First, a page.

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"On my part, I remain committed to the process of dialogue. It is my firm belief that dialogue and a willingness to look with honesty and clarity at the reality of Tibet can lead us to a viable solution."

Was It Violence?

April 23, 2008

Jamyang Norbu

It was unfortunate that when the protests started in Lhasa last month
His Holiness made a statement threatening to resign because of “violence
committed by Tibetans in his homeland” (AP). I don’t want to subject His
Holiness’s use of the word “violence” to any kind of semantic scrutiny,
in the manner of William Safire in the New York Times Magazine, but in a
world raging with extreme political violence of the most appalling kind,
it might not be out of place to offer a respectful suggestion to His
Holiness and other Tibetan leaders that they should be careful (to a
necessary obsessive degree) that their statements do not provide any
kind of opportunity for Beijing (or its apologists in the West) to
misrepresent what really happened or cast doubts on the essential
righteousness of the Tibetan cause. His Holiness’s threat to resign also
made it appear then that Tibetans in Lhasa had done something quite
dreadful.

We can create a perspective correction of the events if we re-evaluate
the meaning of “violence” in the context of real political conflicts
taking place around the world at the time of the Lhasa protests. That
same week in Iraq a female suicide bomber killed 40 and wounded 65 in
Karbala. A week earlier two bombs in Baghdad’s Karrada district killed
62 and wounded 120. Two weeks earlier a suicide bomber killed 63
pilgrims and wounded scores in Iskandariya. A month earlier two female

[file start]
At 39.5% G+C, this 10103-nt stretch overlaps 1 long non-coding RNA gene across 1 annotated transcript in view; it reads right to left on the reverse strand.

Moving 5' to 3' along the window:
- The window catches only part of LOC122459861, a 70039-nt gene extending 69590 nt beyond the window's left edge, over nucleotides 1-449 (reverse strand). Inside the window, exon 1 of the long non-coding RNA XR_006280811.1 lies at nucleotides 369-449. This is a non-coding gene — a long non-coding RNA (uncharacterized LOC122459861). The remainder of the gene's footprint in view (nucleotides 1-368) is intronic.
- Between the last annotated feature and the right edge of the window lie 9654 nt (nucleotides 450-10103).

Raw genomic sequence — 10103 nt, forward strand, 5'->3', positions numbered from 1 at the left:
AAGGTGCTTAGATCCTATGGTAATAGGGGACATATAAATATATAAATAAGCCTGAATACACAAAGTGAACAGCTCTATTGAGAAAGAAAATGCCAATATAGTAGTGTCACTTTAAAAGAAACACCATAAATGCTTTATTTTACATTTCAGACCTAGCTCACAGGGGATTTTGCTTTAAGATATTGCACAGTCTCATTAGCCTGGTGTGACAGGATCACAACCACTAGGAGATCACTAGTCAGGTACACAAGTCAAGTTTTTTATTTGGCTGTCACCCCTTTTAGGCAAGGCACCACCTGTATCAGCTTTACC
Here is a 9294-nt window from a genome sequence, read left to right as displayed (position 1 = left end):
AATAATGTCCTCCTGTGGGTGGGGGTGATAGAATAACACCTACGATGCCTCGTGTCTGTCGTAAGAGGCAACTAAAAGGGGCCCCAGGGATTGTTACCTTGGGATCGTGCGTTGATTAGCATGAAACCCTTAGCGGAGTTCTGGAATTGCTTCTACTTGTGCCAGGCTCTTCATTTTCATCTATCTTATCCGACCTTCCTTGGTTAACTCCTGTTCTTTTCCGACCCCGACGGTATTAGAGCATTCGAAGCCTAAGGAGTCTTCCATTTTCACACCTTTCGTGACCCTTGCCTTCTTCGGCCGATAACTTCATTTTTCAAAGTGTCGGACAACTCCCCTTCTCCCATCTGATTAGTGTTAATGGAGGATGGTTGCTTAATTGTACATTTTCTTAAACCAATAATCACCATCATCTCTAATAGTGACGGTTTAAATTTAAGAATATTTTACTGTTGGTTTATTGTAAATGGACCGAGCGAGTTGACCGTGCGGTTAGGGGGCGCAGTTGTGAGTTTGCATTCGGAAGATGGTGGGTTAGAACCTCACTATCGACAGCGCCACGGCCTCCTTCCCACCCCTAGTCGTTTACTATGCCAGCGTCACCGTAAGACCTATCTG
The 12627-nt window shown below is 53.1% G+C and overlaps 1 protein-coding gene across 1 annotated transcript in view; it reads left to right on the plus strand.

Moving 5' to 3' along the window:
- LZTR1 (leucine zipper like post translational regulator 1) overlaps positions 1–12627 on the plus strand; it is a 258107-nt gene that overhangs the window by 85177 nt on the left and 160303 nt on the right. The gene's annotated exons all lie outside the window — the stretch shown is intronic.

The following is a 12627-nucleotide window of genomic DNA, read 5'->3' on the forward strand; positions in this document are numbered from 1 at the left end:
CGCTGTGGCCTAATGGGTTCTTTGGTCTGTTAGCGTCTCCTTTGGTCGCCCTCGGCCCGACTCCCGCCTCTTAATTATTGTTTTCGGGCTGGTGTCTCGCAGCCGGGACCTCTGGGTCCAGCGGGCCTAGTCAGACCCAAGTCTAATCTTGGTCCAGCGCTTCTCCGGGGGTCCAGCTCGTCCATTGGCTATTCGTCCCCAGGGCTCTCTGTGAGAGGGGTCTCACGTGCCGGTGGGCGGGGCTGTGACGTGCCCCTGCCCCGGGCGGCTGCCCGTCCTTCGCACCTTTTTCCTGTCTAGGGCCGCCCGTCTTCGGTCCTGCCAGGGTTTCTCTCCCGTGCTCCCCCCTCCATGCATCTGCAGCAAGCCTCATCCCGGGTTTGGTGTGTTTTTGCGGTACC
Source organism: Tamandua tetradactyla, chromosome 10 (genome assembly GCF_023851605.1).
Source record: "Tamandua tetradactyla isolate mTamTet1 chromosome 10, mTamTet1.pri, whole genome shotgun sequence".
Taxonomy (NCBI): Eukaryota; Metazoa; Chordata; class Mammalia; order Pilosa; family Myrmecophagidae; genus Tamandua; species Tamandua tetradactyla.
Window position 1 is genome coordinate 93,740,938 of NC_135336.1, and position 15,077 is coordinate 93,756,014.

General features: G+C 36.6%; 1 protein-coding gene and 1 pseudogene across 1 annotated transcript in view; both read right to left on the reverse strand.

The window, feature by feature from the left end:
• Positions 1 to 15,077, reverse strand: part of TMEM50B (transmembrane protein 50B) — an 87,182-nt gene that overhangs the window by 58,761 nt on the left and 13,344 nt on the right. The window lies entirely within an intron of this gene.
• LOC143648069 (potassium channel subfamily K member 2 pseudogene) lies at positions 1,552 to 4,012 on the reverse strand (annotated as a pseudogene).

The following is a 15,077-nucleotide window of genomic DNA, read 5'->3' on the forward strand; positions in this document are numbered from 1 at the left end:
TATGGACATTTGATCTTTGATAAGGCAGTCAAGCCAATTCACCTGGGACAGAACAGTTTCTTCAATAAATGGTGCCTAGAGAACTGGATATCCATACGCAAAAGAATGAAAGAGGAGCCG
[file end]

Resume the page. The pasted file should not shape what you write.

suicide bombers killed 72 at a Baghdad market. In early March Hamas was
firing Qassam rockets into Israel and a week or two later Israel staged
a deadly ground military operation in northern Gaza Strip, leaving
around 130 Palestinians killed.

We know that in Lhasa some Chinese were beaten up in the first few days
of the protests. A few quite badly. Shops were torched. There was no
real looting, in the sense of stealing, for we have reports that the
protesters pulled out goods from the shops, piled them in the streets
and set them alight. It was a political statement. The worst thing that
happened was the death of four young women, three Chinese and a Tibetan
who were hiding inside a shop when it was torched. As terrible as this
was, I think we can be fairly certain that no one intended to kill these
young women. Official Chinese reports state that fourteen people were
killed and China’s propagandists have used these deaths to whip up
anti-Tibetan feelings among Chinese worldwide.

There was more than justifiable provocation for the Tibetan outburst,
which occurred because monks, who a couple of days earlier had been
conducting a peaceful demonstration, were beaten, arrested, (and
according to some sources even killed) by Chinese security. When Mahatma
Gandhi launched his non-cooperation movement in February 1922, shooting
by police in Chauri Chaura in UP, resulted in satyagrahis attacking and